Deputy Head (Academic)
E-mail: Mr D.R. BoggittBEng, PGCE, MEd
After graduating from Birmingham University with an engineering degree, David spent two years doing research for the Defence Research Agency but over that time taught some undergraduate courses and realised that teaching was always going to be his love.
After completing a PGCE at Warwick, he taught for five years at two schools before being appointed to Cranleigh as Head of Maths starting September 2001. He considers himself very fortunate to have been give further opportunities to progress at Cranleigh and was appointed as Deputy Head Academic, starting September 2014.
During his younger, fitter days, David played National League hockey for Barford Tigers and has previously coached Cranleigh's 1st XI hockey, but is now happy being involved in school hockey at any level, alongside a little involvement in tennis.
In his spare time, David enjoys travelling, playing some (very social) sport, socialising with friends and he cooks a seriously good curry (his own words).
Lessons are focused, pacey and engaging, with the focus being on how the pupils learn, as opposed to how the teachers teach. Traditional teaching methods absolutely have their place, but we strongly advocate lessons in which pupils are actively involved in a dynamic process of thinking. Learning, it is said, is ‘supervised trying’ and we insist that working hard and working intelligently must always be the root of our success. We also know that learning is most rewarding in a community that is lively, co-operative, critical and, fundamentally, engaged with the joy of discovery.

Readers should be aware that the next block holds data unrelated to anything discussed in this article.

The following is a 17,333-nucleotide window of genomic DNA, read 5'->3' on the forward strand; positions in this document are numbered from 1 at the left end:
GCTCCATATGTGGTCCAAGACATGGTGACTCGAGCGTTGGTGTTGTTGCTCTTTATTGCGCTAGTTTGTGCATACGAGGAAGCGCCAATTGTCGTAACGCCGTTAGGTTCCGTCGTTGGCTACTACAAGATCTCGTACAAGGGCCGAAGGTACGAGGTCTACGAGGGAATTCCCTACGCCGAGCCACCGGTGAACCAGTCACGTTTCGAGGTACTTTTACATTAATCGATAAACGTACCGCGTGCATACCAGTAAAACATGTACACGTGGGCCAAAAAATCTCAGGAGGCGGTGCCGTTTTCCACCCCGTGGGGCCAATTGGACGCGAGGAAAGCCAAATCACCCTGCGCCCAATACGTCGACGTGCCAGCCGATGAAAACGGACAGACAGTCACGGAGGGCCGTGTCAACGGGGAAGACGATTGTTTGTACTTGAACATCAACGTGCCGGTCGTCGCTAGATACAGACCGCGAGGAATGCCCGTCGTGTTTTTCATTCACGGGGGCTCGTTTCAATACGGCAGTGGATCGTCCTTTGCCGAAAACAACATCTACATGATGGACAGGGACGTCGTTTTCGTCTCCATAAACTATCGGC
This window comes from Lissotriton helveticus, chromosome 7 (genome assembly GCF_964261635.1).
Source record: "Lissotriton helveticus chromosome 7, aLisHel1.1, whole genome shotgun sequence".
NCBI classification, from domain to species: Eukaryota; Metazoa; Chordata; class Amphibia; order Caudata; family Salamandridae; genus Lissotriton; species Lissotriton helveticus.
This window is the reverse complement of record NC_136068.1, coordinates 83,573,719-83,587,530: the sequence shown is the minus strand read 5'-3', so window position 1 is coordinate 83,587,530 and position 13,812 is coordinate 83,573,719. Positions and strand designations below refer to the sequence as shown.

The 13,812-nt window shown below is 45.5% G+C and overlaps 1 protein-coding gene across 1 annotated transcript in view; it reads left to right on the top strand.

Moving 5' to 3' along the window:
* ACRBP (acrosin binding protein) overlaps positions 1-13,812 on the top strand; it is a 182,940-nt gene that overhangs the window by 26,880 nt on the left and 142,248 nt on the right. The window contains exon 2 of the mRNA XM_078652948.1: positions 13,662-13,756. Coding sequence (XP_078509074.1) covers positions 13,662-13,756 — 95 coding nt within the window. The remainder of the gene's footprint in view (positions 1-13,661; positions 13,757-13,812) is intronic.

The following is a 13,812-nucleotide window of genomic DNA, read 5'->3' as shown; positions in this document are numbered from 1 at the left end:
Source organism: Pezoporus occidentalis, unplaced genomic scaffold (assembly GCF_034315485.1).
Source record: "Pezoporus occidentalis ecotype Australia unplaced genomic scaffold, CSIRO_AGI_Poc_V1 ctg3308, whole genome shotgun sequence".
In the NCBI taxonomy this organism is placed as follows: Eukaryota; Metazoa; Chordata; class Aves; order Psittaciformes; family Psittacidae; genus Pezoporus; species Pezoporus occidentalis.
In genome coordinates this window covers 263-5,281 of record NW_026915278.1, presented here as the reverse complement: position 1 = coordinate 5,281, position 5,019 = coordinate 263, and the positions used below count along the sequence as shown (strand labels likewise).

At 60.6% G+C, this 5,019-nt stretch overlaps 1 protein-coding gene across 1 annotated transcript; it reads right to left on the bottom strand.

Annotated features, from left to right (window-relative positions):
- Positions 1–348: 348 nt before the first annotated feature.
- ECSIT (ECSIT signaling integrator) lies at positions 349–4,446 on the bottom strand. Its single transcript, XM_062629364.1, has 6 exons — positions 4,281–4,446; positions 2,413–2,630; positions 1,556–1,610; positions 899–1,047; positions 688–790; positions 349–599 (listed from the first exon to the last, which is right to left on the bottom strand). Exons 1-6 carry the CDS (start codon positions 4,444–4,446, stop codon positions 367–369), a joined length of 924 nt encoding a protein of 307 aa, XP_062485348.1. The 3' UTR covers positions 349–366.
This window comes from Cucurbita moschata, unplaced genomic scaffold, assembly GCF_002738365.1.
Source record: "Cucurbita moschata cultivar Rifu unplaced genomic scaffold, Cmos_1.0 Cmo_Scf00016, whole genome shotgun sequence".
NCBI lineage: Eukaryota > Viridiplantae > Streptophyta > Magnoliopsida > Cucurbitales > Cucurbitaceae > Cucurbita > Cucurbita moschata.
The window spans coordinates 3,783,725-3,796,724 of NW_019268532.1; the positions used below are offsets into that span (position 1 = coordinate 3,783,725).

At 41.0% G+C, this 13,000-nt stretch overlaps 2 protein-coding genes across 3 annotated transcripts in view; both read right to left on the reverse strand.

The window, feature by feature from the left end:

Independent learning is a hugely important aim for us. With this in mind, all year 10 pupils will take the Higher Project qualification from September 2017 and from September 2016 onwards, the majority of our Sixth Formers will take the Extended Project qualification. These qualifications will encourage pupils to think for themselves and come to answers through discussion and reflection.
We believe that education is richer and deeper when students approach their learning philosophically, asking themselves questions that lead to deeper thinking, and engaging with problems to which there may be no agreed answers. Education in this rich sense is more than a preparation for future work: it is a preparation for life in the complex and uncertain world that our students will enter.
Of course, examination success is important too and whilst pupils are encouraged to learn independently, they are also taught the knowledge and skills required for excellent performance in examinations. Independent learning is excellent preparation for examination success, but there will always be a place for precise instruction in the requirements of different assessment types, the essentials of examination technique, and the analysis of past examination performance.